Back after the Break: Streaming services outbid UK broadcasters for TV rights of pre-pandemic productions
September 7, 2020
2 min read
What's going on here?
Following a significant decline in revenue during the COVID-19 pandemic, British broadcasters are being consistently outbid by Netflix for new shows, supply of which is limited due to lockdown restrictions putting production on hold.
What does this mean?
Lockdown restrictions sent the television production industry into a global shutdown, causing a significant shortage of new shows. This has generated high demand for completed shows, allowing production companies to charge more for broadcasting rights.
British broadcasters, such as the BBC and ITV, suffered a dramatic fall in ad revenue during the pandemic, as its financial fallout forced companies to cut spending on advertising. ITV reported a 43% drop in ad revenue in the second quarter, the steepest drop in its 65-year history.
This coronavirus-induced decline in revenue has left broadcasters struggling more than ever to compete with Netflix’s huge content acquisition budgets. In 2019, the streaming giant disclosed that it had a £400m budget for the acquisition and production of its British-made TV shows and films. Netflix’s model has meant it is better placed financially to buy up completed shows than its competitors, who are outbid and left with bare schedules.
What's the big picture effect?
Across the board, the pandemic has accelerated existing industry trends. Supermarkets, for example, have had to scale up their capacity for online orders and deliveries as consumers stay away from stores. In television, the pandemic has raised the stakes between traditional broadcasters and modern streaming sites.
For some time, consumer preferences have been shifting towards on-demand streaming services. Over half of UK households subscribe to a streaming service. This trend is generational, with the average age of a BBC One viewer in the 60s. When you factor in the present controversy surrounding the BBC licence fee (to see our article on that, click here), it has been a difficult few months for British broadcasters.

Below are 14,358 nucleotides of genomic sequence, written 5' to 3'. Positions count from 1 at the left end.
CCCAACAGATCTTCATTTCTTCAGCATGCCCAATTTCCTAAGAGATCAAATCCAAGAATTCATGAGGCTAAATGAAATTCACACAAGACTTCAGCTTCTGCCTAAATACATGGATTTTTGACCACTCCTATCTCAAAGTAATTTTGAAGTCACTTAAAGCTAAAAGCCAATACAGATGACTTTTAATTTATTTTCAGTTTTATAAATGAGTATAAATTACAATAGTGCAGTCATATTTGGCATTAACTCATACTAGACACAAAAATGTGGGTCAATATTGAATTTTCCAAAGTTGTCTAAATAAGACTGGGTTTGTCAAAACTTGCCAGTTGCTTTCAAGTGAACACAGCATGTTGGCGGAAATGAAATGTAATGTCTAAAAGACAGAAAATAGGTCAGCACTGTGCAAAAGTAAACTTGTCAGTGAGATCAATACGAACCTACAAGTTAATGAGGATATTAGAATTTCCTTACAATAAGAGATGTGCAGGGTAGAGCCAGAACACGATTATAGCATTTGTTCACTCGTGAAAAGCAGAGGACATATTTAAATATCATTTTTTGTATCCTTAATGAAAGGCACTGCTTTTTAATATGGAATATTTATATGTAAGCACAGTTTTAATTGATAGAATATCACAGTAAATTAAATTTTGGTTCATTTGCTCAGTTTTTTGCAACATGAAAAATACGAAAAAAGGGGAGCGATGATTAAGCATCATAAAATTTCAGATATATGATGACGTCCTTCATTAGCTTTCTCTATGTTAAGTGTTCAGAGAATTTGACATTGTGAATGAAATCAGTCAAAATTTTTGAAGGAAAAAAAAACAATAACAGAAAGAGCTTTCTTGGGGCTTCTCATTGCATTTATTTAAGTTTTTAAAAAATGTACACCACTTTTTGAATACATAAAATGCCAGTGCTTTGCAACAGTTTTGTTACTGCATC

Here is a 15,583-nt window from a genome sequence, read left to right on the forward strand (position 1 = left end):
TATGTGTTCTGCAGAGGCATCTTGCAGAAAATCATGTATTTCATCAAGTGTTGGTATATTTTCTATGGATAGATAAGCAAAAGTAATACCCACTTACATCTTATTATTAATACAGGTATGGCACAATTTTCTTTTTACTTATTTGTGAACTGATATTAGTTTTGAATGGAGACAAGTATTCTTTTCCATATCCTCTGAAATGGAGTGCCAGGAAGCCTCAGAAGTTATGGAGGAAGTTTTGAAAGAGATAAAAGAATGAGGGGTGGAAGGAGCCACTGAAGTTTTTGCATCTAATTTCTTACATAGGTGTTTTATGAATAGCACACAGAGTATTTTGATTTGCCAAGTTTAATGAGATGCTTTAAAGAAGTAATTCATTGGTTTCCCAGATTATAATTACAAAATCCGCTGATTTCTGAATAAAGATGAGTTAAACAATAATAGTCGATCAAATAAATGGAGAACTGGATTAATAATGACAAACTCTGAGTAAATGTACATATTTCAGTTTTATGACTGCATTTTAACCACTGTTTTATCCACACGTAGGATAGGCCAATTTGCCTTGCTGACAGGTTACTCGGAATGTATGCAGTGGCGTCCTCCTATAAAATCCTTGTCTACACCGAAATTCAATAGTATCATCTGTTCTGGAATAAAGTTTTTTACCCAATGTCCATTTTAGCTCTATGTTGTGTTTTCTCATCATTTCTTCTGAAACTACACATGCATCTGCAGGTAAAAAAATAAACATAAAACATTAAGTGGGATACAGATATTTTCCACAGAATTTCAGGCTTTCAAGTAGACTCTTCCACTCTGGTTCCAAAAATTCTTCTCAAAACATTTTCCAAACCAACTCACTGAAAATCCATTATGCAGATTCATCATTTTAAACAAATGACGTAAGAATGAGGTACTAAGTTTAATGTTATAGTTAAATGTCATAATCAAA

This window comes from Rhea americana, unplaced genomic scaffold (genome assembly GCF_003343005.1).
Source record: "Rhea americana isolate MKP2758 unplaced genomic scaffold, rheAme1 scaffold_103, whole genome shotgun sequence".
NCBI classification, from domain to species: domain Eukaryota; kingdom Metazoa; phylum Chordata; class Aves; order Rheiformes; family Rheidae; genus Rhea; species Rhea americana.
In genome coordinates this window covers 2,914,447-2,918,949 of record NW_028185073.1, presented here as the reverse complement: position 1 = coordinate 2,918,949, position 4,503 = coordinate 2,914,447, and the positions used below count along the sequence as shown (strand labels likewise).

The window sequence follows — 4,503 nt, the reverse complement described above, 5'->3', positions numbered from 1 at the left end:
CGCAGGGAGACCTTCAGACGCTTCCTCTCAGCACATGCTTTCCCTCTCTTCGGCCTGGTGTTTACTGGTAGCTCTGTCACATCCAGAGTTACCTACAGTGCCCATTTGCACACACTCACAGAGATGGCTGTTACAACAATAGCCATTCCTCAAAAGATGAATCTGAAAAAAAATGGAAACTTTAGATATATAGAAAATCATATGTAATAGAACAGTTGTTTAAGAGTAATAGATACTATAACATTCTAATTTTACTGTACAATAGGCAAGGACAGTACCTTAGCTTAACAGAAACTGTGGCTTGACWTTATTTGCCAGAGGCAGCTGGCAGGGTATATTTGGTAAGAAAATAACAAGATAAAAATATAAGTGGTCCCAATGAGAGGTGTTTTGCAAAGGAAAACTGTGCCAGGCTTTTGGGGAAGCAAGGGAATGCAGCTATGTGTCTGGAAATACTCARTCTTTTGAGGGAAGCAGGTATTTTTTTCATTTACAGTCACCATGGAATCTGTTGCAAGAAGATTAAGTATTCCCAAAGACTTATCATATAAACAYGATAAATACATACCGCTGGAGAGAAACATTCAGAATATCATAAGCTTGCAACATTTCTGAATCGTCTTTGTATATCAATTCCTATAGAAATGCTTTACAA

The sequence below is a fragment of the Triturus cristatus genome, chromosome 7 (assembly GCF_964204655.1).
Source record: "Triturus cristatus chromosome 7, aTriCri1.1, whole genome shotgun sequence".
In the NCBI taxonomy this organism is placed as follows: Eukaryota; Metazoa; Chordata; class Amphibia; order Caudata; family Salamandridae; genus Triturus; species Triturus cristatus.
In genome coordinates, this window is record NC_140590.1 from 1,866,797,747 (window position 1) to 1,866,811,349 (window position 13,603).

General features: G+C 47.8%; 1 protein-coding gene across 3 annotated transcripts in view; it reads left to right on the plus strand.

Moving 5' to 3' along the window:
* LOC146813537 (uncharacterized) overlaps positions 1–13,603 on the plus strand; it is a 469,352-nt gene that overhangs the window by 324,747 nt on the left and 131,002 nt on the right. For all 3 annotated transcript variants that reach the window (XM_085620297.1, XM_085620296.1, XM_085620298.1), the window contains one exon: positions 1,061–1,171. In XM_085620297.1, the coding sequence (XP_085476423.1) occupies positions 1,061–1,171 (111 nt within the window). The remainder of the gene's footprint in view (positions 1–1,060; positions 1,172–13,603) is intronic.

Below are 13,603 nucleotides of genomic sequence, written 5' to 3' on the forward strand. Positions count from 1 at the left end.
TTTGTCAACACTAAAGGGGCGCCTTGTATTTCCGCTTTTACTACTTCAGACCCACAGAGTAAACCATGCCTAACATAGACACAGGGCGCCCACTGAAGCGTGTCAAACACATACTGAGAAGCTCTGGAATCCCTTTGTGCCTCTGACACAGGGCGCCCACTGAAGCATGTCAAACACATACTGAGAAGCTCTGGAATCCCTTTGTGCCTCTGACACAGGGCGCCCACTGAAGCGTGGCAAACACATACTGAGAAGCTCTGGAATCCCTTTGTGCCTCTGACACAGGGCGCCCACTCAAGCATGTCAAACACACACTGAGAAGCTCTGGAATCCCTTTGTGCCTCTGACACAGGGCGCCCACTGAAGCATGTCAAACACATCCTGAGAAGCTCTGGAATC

The primary distinction between traditional broadcasters and streaming sites is how they are funded. Broadcasters typically have two main revenue streams, production and advertising, both of which have plummeted during the pandemic. On the other hand, streaming sites’ main source of revenue is user subscription fees, which have remained substantial and reliable. Streaming sites’ revenue is therefore less fragile and better insulated against risk.
Television viewing figures are always particularly high in autumn, and this year people are staying at home more than usual. This means that demand for new shows has never been higher, yet supply is startlingly low. If broadcasters can’t fill their autumn schedules, they risk pushing viewers further towards streaming services. They will need to innovate in order to win contracts and fill schedules. For example, director and producer Michaela Coel chose the BBC to air her comedy-drama series “I May Destroy You” because it gave her greater control and ownership of the show’s intellectual property.
It is likely that streaming sites will one day supersede traditional broadcasters, and the pandemic has certainly given them a helping hand. However, all is not lost. If traditional broadcasters can innovate to endure the next few months of scarce programming, then they will live to fight another day.
Report written by Isobel Deane
Share this now!
Check out our recent reports!